If drummer Whit Dickey
, bassist William Parker
, and pianist Matthew Shipp
were a rock band, we might expect them to cover their classic album Circular Temple
(Quinton Records, 1992) an LP, later re-released on the Infinite Zero label in 1994. Of course they are not a rock band, but If they were, we probably would demand they perform the music on Circular Temple
in the exact same manner as it sounded three decades earlier. But that's just not the way improvising artists operate. They grow and their music ripens as they collaborate together. These three have indeed combined for many concerts and recording sessions, their work in the David S. Ware
undoubtedly comes to mind.
Back in the day, you might have first thought this trio was a rock band because that reissue of Circular Temple
was on former Black Flag frontman Henry Rollins' label, which he co-founded with Rick Ruben of Beastie Boys fame. The liner notes to that reissue even asked "Is this jazz?" A proper question to ask because, remember in 1994 we were in the heyday of neocon jazz, where the anointed young lions were paring down the jazz canon. It was their "we will not be replaced" (by innovative music) moment. As with seemingly all conservative movements, the young lions have hoisted themselves on their own musical petards.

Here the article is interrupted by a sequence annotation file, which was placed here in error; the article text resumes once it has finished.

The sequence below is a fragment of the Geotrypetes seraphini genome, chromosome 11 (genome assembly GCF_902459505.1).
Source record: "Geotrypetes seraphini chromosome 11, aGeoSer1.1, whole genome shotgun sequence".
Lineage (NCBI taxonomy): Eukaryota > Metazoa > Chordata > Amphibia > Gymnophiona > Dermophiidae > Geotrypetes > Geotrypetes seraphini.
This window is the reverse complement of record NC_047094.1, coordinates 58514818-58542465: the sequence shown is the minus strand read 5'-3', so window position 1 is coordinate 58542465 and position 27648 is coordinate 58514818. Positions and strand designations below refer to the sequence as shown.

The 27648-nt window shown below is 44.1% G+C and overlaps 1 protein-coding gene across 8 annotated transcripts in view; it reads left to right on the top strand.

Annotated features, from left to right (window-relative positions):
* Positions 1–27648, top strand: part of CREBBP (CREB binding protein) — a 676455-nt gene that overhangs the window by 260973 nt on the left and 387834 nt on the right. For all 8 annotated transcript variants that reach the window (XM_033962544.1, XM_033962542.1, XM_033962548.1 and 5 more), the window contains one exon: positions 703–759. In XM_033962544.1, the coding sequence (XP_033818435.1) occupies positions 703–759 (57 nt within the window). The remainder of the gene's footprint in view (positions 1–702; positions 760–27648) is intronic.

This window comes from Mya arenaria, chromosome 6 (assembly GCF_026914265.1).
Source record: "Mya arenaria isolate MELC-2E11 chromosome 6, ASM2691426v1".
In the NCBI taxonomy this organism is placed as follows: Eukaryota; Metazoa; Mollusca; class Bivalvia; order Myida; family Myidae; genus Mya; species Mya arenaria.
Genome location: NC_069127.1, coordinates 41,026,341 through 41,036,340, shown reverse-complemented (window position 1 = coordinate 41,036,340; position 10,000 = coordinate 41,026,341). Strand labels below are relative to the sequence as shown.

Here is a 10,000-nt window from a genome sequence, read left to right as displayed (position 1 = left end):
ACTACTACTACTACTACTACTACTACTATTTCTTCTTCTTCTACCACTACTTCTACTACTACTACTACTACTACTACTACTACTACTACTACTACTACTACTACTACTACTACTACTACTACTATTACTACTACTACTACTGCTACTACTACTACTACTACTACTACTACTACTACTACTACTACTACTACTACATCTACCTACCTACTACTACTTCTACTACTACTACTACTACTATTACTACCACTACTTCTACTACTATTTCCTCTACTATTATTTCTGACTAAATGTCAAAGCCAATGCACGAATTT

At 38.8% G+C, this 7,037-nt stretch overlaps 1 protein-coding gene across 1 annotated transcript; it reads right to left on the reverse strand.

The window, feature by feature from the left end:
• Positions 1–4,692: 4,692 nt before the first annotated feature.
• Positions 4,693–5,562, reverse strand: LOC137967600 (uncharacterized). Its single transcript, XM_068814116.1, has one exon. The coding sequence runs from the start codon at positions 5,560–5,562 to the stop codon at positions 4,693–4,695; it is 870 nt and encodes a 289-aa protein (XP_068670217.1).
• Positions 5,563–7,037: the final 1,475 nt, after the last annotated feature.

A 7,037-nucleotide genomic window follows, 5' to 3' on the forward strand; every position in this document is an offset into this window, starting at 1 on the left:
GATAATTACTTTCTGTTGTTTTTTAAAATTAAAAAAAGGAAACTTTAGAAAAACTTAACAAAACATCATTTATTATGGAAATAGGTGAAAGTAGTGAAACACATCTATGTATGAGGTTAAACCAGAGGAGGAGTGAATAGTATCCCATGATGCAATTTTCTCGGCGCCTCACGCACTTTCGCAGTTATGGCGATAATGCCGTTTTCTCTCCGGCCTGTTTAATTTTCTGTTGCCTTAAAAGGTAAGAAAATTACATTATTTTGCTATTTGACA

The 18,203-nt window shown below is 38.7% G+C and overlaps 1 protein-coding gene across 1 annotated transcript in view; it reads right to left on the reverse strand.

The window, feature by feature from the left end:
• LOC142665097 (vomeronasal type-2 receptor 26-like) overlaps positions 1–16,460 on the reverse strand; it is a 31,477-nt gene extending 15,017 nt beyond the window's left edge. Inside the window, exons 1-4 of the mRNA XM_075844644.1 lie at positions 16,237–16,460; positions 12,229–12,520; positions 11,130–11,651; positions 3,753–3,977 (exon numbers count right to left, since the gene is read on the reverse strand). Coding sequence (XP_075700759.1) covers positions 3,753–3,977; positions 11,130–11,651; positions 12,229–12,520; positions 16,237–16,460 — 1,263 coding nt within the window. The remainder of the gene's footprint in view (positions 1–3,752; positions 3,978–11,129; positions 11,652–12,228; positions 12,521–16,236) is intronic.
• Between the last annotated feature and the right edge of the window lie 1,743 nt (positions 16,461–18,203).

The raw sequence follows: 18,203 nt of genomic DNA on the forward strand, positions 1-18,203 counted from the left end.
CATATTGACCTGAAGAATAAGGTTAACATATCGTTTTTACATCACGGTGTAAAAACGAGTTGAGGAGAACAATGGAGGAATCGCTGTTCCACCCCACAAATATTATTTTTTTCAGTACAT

So what do we have thirty years later? Village Mothership
is a vibrant and resonant recording that is as much jazz as it is not jazz. It is three freewheeling, co-equal musicians improvising, pulling music out of thin air. Correction, not out of thin air, but music drawn from decades of interaction and exchange. Where thirty years ago listeners struggled to identify Shipp's influences, often citing Cecil Taylor
, Lennie Tristano
, Andrew Hill
, plus Debussy, today we acknowledge the musical lexicon that is Matthew Shipp's music. Combining the pianist with two other free spirts, music happens albeit outside traditional roles for their respective instruments. Dickey's drumming is expressed quite often as commentary, as he is in conversation with Parker and Shipp. The solo he opens the title track with is prayer-like, pausing as if he were a horn player taking a breath. When Shipp and Parker join, there is a rush of sound as if the trio was capturing a horse that has broken through a fence. Once collared, they ride that horse with a kind of loosened swing. Elsewhere the quiet meditation of "Nothingness" opens into an ever expanding universe and the introspective "Nothing & A Thing" pulls that universe back into a grain of sand.
A Thing & Nothing; Whirling In The Void; Nothingness; Village Mothership; Down Void Way;
Nothing & A Thing.